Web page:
Tuesday, September 11, 2012

Review: Pale Blue Dot by Carl Sagan

I've previously reviewed a Carl Sagan book, and I've discussed several books related to science. Pale Blue Dot: A Vision of the Human Future in Space is a short introduction to the mission and perspective of The Planetary Society (Twitter).
Pale Blue Dot: A Vision of the Human Future in Space

It's important for those pretending to speak for Muslims to realize how many inherited ideas descendants of Enlightenment civilizations have discarded in the last two hundred years. I believe much religious discourse (Friday khutba, pamphlets, halaqat, satellite TV shows) is more concerned with entertaining the audience than exploring, imparting and promoting truth. Participants in this discourse usually don't know much about science or intellectual history in post-Enlightenment societies, and the audiences are of course a mixed group in this regard. Since audiences bore quickly with topics such as sincere worship, good character, and solidarity with the poor and oppressed, the only preachers who can maintain their interest (and support) are the ones who can continuously produce new messages, stories, insights, etc. Of course, these inevitably stray into pseudo-science, pseudo-sociology and pseudo-psychology.

Human intellectual history in the last five centuries, in Sagan's retelling, has been a series of demotions. Earth is not at the center of the universe. Nor is its sun. Nor is its galaxy. Humans are related biologically to other creatures and share more with them than we'd like to admit. No one group of humans, it turns out, is superior to another. These demotions make nearly ridiculous the idea that an Omnipotent Creator, having created a universe far vaster and far older than we could possibly imagine, would make creation's master a species which emerged one million years ago on a planet which represents a speck of a speck of a speck of a massive canvas.

I do believe Islam's texts, particularly the Qur'an, are less anthrocentric than Sagan asserts. But there's no doubt that astrophysics and biology have made many of the assumptions undergirding classical theology untenable. Religious discourse should adapt to this reality. In particular, I believe it needs to be much more cautious and claim much less territory.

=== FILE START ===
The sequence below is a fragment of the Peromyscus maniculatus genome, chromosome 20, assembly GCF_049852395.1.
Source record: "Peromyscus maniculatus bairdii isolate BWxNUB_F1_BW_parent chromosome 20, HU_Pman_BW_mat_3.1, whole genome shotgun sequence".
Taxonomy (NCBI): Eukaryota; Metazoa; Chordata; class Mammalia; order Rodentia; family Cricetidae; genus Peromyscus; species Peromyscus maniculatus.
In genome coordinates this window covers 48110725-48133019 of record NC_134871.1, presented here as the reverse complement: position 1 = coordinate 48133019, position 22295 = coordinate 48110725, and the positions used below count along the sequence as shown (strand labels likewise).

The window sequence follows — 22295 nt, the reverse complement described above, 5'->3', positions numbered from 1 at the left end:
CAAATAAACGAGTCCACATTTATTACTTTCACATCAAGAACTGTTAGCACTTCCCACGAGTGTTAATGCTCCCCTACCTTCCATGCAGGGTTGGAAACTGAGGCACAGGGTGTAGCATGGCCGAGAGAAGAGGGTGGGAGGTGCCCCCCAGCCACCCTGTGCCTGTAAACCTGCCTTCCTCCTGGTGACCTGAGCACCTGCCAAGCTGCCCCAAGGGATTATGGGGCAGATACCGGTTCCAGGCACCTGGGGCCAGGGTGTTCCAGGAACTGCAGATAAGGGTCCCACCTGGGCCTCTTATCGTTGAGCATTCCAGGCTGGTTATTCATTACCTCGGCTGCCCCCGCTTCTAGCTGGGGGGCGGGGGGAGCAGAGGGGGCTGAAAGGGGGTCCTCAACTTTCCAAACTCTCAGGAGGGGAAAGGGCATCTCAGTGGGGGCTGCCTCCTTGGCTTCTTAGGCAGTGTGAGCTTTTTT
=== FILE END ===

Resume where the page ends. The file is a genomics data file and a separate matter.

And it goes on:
What if SETI contacts alien civilization (Twitter)? If humans can establish a self-reproducing colony on one of Jupiter's moons, how would we Muslims feel about the idea of the sacred space centered around Makka in the western Arabian Peninsula? We are instructed to believe in the imminence of the Day of Judgement. How do we even think about geologic or astronomical time scales?

Aside from the philosophical and theological implications of these technological advances, Sagan asserts that space colonization is necessary for the survival of the human species.

Gil-Scott Heron's poem Whitey on the Moon expresses my ambiguity about technological solutions to humanity's problems.

So I'm not so excited about the latest research in cancer treatment when we can't bring ourselves to address the water problems which lead to the deaths of hundreds of thousands worldwide. We know how to decrease deaths from cholera and tuberculosis, but because the people who die aren't important, we don't do it.

But in fairness to NASA and The Exploration Society and Carl Sagan and the National Institutes of Health, expenditures on weapons dwarf expenditures on medical and scientific research. Even though issues of inequality will continue, inequality should not be a reason to oppose medical and scientific exploration.

Sagan confirms that we, as a species, are in an extremely sensitive period. We have developed the means to destroy ourselves, and we have the means both to save ourselves from our own threats and take precautions against interplanetary threats. But we will only take these means if we choose wisely. Our folly and wisdom are currently neck and neck in the race to our destruction or our future.